The balance of a company’s accounts receivable account shows the amount its customers owe for purchases they made on credit. A company wants to collect as much of the balance as possible and as quickly as possible to generate incoming cash flow. You can calculate a company’s accounts receivable turnover ratio to measure the quality and the liquidity of its accounts receivable. Liquidity means the ability to turn an asset into cash. The ratio shows how many times the company's accounts receivable balance “turned over,” or was collected, during an accounting period. A higher ratio signals higher quality and liquidity of accounts receivable.
Find a company’s accounts receivable balance listed on its most recent year’s balance sheet and its prior year’s balance sheet. For example, assume the company had an accounts receivable balance of $1 million at the end of the most recent year and a $3 million balance at the end of the prior year.
Add the two balances together. Then divide by 2 to calculate the average accounts receivable balance the company held during the most recent year. You must calculate the average balance held during the year because the balance sheet reports account balances only at the end of the year. For example, add $1 million to $3 million, which equals $4 million. Divide this by 2, which equals a $2 million average accounts receivable balance.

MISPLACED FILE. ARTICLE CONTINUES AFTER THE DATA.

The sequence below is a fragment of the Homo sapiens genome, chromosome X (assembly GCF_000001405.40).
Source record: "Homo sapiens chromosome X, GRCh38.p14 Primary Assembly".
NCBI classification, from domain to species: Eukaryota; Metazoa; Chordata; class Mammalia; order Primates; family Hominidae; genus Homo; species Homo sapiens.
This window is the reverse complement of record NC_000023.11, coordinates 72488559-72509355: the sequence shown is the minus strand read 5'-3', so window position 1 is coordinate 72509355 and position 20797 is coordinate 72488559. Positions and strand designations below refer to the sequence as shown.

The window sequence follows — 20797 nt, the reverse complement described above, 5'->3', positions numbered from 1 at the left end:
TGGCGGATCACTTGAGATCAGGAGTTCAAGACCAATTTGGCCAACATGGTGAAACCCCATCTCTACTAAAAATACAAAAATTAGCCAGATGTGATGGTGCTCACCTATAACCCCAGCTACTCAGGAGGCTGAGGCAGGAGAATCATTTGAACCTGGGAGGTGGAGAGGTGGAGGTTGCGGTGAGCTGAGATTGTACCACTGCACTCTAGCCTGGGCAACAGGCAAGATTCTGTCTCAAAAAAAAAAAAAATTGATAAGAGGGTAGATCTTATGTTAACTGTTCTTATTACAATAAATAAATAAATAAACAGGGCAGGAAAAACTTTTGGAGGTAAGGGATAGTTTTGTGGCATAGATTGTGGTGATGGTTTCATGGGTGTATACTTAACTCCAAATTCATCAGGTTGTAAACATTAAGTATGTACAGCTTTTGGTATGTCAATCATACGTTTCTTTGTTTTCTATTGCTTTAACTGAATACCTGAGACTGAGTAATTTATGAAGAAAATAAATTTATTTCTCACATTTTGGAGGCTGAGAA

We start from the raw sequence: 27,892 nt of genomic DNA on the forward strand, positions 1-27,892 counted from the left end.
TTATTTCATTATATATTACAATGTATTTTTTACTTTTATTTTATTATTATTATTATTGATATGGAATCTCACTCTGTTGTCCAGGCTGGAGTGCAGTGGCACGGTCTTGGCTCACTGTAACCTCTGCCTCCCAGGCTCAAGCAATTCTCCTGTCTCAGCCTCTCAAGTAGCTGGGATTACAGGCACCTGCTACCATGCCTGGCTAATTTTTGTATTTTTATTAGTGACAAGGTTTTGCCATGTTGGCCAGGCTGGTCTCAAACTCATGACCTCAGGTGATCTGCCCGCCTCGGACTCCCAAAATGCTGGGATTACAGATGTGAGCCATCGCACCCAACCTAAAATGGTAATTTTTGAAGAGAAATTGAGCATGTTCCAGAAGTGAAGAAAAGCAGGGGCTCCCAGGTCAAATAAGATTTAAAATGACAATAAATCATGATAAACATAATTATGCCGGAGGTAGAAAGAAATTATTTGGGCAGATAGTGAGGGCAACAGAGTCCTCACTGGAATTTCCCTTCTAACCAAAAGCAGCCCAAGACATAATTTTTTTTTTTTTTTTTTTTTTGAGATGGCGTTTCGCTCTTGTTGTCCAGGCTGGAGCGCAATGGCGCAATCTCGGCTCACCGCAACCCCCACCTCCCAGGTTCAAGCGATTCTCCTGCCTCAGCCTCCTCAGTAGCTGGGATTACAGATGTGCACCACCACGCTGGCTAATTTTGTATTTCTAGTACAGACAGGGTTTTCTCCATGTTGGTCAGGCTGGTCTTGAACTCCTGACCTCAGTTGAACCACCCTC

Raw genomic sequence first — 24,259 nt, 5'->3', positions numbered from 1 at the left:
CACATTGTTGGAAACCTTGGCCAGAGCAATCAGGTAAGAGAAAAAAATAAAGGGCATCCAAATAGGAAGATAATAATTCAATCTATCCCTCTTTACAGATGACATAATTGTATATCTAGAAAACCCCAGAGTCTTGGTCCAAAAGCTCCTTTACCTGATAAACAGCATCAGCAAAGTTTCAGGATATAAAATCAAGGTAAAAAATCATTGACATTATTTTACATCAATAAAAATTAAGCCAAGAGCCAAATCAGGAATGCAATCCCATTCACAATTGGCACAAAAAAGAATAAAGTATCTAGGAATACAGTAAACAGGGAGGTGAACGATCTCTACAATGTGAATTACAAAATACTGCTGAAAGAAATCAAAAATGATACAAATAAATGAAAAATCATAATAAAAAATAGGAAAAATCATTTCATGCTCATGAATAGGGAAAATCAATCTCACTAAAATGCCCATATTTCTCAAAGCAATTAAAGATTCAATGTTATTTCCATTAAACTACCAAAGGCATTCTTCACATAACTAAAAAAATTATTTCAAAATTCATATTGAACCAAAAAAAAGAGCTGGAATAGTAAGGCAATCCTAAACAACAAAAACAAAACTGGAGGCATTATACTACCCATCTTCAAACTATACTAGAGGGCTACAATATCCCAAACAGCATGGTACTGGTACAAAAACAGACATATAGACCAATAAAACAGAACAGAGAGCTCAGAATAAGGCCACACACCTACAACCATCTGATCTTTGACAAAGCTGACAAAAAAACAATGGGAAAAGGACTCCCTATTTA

Find a company’s net sales listed on its most recent year’s income statement. For example, assume the company had $30 million in net sales during the year.
Divide the company’s net sales by its average accounts receivable balance to calculate its accounts receivable turnover ratio. For example, divide $30 million in net sales by $2 million in average accounts receivable, which equals an accounts receivable turnover ratio of 15. This means the company collected its accounts receivable balance approximately 15 times during the most recent year.
Compare the company’s accounts receivable turnover ratio with its ratio in previous years and with the ratios of its competitors. An increasing ratio over time suggests the quality of its accounts receivable is improving and the company is collecting the balance faster, while a decreasing ratio suggests it may be having trouble collecting its accounts receivable balance. A ratio that is higher than its competitors' suggests it may be managing its collections more efficiently.